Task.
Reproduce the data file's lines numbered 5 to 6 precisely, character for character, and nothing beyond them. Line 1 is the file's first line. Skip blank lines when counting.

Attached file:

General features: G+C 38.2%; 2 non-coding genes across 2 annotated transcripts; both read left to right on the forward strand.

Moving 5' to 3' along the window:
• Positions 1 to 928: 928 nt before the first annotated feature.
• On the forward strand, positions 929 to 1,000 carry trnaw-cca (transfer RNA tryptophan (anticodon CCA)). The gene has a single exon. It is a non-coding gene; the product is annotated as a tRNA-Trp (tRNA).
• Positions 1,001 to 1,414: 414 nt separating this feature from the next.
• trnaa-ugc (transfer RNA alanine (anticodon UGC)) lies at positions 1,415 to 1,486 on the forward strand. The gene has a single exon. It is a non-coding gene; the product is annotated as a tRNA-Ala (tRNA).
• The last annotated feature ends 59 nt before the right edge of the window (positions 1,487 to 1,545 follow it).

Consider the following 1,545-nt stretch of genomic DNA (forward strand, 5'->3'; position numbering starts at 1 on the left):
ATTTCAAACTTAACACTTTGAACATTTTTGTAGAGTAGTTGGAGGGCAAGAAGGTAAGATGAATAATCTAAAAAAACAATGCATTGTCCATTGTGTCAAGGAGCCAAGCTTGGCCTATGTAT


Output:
• Positions 1,001 to 1,414: 414 nt separating this feature from the next.
• trnaa-ugc (transfer RNA alanine (anticodon UGC)) lies at positions 1,415 to 1,486 on the forward strand. The gene has a single exon. It is a non-coding gene; the product is annotated as a tRNA-Ala (tRNA).